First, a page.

Updated from 11:58 a.m. EDT
Terrorist attacks on New York's financial district and the Pentagon in Washington, D.C. shattered world markets on Tuesday. Global stock markets and the dollar plunged on fears of additional attacks and the concern over the ability of the developed world to defend against them. Oil, gold and bonds gained in European markets as investors scurried for perceived safe havens in this suddenly new era of uncertainty.
Stock, bond and commodities markets in the United States were closed as a result of the tumult. NYSE Chairman Dick Grasso also announced the New York Stock Exchange and the American Stock Exchange will remain closed on Wednesday. The Nasdaq will be closed as well.
London's FTSE 100 closed down 5.7% at 4746. The FTSE has declined 24% this year and Tuesday's close was it's lowest since October 8, 1998. Trading in London continued to its normal close even as the headquarters of the London Stock Exchange were evacuated Tuesday afternoon.
Markets on the Continent fared no better. In Germany, Frankfurt's DAX whipsawed wildly dropping as much as 11% and closed the day down 8.4% at 4267.9, a three-year low. In Paris, the CAC 40 dropped 7.4% to close at 4059.7.
Other European markets slid as well. Stockholm's OEX index closed down 7.5%, the Amsterdam AEX index lost 7% percent Milan's MIB 30 dropped 7.8%.
In North America, the Toronto Stock Exchange closed at 11 a.m. EDT. The index was halted at 7048.80 down 295.9 points, or 4.03 per cent.
At present, markets in Europe plan to open as scheduled on Wednesday. The Bank of England said financial services in the United Kingdom will continue "as normally as possible" in response to the damage in the U.S. The Toronto Stock Exchange plans to meet tomorrow morning to determine its schedule, although many traders expect the TSE to follow the decision of U.S. markets not to open on Wednesday.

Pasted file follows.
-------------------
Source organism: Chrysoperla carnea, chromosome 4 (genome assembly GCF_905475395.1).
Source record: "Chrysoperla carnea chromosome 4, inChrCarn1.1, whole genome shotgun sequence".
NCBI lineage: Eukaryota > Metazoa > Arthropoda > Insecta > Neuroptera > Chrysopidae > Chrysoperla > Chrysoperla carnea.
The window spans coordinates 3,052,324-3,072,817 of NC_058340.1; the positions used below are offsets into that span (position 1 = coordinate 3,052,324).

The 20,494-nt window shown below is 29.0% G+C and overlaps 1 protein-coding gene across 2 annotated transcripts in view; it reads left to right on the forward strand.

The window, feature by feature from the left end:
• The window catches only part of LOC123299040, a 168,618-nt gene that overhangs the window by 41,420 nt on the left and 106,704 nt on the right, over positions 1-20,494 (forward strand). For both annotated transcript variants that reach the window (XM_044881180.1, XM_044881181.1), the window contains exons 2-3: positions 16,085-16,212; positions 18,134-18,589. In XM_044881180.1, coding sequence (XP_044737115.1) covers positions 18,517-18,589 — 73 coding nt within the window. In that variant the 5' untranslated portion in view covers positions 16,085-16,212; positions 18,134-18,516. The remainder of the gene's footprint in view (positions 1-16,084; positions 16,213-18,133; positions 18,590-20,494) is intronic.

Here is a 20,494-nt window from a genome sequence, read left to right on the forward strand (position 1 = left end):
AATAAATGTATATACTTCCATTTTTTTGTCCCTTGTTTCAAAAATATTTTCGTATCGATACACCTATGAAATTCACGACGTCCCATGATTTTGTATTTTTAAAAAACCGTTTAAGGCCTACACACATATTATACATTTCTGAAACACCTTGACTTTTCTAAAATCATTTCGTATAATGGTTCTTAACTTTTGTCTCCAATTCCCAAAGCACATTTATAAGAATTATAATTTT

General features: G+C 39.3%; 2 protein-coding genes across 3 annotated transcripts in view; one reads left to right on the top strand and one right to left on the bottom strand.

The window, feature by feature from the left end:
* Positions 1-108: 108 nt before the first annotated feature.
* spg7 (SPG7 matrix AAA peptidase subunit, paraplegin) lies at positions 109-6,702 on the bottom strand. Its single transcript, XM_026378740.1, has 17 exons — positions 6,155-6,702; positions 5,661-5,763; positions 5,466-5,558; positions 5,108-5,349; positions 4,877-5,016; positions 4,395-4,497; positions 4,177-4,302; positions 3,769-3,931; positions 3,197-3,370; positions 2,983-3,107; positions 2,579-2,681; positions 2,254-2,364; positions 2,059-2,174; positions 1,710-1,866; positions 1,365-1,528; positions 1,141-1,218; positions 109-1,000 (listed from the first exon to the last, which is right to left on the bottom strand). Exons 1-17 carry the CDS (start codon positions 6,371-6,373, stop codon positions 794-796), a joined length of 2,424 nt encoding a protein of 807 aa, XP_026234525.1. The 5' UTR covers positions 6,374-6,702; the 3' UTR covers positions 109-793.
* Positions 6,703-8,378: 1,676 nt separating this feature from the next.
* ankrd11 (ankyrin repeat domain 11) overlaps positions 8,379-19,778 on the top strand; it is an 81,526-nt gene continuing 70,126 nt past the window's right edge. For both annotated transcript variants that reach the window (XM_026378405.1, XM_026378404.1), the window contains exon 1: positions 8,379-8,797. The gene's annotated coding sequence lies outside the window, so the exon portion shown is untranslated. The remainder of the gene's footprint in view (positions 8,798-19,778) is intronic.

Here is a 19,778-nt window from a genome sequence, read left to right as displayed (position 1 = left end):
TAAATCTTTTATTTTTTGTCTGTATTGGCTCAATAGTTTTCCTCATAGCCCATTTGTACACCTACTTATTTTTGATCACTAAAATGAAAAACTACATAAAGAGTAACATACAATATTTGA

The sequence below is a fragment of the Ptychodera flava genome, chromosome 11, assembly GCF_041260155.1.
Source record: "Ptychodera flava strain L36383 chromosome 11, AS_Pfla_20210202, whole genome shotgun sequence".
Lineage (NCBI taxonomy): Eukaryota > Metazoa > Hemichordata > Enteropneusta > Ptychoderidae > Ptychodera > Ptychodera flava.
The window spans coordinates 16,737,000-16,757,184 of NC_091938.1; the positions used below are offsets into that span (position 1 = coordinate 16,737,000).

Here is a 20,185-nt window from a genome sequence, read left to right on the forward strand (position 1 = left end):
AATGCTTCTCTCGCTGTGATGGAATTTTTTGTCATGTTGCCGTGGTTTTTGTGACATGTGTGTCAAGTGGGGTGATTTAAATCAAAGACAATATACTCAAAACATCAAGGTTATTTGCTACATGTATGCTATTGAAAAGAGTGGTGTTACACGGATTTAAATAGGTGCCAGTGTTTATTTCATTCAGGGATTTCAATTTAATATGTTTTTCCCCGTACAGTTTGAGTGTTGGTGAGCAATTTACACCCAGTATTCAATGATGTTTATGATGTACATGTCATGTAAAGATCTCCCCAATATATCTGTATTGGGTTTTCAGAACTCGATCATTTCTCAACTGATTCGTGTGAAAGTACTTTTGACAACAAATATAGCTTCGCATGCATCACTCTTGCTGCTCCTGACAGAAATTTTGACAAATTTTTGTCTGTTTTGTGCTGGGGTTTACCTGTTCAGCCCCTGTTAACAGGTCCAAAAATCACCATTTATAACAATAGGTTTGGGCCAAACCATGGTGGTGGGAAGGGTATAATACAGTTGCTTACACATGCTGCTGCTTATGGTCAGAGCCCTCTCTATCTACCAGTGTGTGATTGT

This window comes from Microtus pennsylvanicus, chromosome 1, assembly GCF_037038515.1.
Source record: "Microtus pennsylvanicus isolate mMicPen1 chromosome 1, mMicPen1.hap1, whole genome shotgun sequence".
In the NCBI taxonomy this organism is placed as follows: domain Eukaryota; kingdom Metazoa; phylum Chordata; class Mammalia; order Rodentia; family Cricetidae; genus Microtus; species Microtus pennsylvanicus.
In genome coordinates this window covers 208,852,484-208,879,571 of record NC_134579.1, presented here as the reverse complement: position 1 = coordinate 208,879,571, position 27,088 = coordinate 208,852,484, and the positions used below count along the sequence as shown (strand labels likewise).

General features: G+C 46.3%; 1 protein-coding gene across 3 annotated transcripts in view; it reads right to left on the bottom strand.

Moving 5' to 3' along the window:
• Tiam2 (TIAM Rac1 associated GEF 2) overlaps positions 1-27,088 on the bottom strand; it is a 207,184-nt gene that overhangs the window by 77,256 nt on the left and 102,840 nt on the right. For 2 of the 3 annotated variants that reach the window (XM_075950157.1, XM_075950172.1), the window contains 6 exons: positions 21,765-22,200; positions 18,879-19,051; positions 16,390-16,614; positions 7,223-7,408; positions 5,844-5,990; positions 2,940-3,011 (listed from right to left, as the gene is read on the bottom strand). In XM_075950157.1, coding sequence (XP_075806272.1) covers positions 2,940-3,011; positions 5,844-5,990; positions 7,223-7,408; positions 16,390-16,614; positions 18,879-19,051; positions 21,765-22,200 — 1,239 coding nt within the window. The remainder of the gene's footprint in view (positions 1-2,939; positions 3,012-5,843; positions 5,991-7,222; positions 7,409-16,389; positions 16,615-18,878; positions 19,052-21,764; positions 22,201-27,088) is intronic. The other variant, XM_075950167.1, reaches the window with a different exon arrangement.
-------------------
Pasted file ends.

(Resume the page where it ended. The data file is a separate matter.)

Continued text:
Oil, Gold and Bonds Surge, Dollar Slumps
While equity markets around the globe were shaken, oil soared as speculation swirled in London of possible U.S. retaliation against Middle East terrorists. The October contract for Brent Crude traded as high as $31 per barrel, up over 10%, before closing the day at $29.44 in London. Oil stocks followed with BPAmoco gaining over 2% and Shell gaining over 4.5% on Tuesday.
Oil prices came off of their reactionary highs after OPEC Secretary-General Ali Rodriguez said the cartel remained committed to meeting global oil demand and would not withhold oil in the aftermath of the attacks. Investors are concerned that any U.S. retaliation could lead to a disruption in oil supply from the Middle East.
And, investors scurrying for safety pushed gold prices sharply higher. In London, Gold closed up $19 an ounce at $290 in London.
U.S. bonds fared well in European trading with the two-year note rallying, pushing the yield a quarter-percent lower to 3.24%. Investors appeared to be searching for investments likely to fare well when U.S. equity markets finally reopen.
Conversely, the attack took its toll on the U.S. dollar, which lost nearly 1.7% against the euro and 2.7% versus the Swiss franc.
Airlines and Insurance Take Beating
The fallout from Tuesday's U.S. hijackings caused turbulence in European airlines. British Airways lost 21.2%. Lufthansa dropped 14.3% and Air France shed 16.3%.
Insruance companies also plummeted. In London Swiss Re lost 17% and Standard Chartered dropped over 15%. In Germany, Munich Re lost 15.5% and Allianz dropped nearly 14%. Insurers with significant U.S. exposure like ING and Zurich Financial also shed more than 10% each.